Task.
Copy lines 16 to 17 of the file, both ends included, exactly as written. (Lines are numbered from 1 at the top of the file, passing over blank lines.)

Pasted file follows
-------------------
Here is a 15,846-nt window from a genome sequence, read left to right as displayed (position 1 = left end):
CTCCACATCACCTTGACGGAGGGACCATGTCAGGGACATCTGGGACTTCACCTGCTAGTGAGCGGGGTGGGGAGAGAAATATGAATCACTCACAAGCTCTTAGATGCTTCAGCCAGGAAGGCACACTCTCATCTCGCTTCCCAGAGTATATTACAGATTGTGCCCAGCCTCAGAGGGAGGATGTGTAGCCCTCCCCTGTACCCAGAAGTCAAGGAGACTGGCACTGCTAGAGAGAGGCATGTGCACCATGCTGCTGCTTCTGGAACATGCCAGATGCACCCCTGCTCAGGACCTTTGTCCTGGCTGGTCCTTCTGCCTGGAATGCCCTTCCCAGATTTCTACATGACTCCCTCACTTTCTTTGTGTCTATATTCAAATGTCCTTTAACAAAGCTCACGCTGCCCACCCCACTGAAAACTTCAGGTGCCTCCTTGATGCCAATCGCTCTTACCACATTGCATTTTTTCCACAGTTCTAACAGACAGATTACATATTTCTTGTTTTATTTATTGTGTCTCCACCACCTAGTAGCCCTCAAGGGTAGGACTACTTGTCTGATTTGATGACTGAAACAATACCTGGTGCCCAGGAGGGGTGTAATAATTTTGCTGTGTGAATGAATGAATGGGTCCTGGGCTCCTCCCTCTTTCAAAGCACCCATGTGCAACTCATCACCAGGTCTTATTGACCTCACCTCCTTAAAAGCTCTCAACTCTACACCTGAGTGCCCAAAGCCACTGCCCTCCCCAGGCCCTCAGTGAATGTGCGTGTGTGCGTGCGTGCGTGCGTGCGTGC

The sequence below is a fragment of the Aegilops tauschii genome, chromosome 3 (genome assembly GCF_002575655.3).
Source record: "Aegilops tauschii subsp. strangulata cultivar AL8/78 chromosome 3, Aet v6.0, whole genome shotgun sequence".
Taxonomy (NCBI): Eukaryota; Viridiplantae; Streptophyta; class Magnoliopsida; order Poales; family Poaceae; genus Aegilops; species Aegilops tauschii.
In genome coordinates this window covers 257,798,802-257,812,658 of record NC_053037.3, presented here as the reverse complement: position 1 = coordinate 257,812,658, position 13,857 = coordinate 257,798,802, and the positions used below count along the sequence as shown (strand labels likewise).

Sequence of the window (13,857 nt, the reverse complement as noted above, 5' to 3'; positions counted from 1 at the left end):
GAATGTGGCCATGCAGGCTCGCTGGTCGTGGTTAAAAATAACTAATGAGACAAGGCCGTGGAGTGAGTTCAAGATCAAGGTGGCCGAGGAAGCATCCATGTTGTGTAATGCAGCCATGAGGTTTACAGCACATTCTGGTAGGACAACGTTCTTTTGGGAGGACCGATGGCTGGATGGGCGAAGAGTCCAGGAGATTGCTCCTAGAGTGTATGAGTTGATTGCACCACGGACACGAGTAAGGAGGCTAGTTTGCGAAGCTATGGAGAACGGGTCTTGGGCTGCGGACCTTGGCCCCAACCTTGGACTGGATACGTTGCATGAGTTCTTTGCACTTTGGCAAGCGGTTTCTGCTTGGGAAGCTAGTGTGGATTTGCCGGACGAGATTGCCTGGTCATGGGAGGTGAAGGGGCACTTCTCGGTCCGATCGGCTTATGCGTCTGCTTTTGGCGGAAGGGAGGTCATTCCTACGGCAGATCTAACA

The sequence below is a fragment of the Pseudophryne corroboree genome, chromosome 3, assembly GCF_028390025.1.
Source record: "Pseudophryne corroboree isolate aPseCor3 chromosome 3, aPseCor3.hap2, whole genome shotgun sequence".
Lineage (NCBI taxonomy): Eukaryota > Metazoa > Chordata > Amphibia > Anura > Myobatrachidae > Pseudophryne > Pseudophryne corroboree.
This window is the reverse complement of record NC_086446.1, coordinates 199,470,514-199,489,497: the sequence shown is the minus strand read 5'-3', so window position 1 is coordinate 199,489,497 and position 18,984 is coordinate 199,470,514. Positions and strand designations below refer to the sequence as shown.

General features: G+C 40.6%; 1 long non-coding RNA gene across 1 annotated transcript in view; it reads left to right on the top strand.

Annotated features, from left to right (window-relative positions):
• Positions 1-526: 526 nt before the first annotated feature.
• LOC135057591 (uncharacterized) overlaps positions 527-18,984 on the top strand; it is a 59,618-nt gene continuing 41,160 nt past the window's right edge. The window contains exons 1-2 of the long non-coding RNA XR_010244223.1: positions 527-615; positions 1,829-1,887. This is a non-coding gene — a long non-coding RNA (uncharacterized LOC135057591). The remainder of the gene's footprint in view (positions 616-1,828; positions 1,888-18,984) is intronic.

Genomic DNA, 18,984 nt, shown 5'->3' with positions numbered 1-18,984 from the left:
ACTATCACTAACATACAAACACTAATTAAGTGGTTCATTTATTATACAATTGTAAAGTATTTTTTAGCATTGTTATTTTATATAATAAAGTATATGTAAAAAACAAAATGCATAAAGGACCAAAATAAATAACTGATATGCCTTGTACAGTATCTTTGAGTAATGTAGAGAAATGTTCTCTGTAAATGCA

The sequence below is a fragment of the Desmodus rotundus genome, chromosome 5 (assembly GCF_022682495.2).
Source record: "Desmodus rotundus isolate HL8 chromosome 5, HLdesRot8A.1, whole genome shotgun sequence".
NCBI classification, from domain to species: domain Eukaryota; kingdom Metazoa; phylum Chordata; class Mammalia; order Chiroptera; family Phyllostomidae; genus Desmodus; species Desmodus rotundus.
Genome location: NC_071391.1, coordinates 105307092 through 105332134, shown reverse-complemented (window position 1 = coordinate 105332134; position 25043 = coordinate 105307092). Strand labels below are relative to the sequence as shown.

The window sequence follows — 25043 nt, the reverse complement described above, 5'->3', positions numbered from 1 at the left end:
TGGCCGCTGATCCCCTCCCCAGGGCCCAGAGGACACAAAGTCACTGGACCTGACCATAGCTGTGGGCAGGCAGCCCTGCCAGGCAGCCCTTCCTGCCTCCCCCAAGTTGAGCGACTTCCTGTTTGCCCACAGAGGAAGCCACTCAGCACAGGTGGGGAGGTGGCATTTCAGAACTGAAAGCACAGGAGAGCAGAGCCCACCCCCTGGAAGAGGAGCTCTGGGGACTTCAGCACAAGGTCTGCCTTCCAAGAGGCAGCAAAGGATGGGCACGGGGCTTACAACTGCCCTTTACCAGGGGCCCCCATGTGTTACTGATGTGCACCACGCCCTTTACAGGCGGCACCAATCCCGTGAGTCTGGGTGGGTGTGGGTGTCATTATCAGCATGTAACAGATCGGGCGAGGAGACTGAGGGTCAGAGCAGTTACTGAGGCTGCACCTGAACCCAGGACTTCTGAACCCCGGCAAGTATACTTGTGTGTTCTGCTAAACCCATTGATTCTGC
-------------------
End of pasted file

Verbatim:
• LOC135057591 (uncharacterized) overlaps positions 527-18,984 on the top strand; it is a 59,618-nt gene continuing 41,160 nt past the window's right edge. The window contains exons 1-2 of the long non-coding RNA XR_010244223.1: positions 527-615; positions 1,829-1,887. This is a non-coding gene — a long non-coding RNA (uncharacterized LOC135057591). The remainder of the gene's footprint in view (positions 616-1,828; positions 1,888-18,984) is intronic.

Genomic DNA, 18,984 nt, shown 5'->3' with positions numbered 1-18,984 from the left: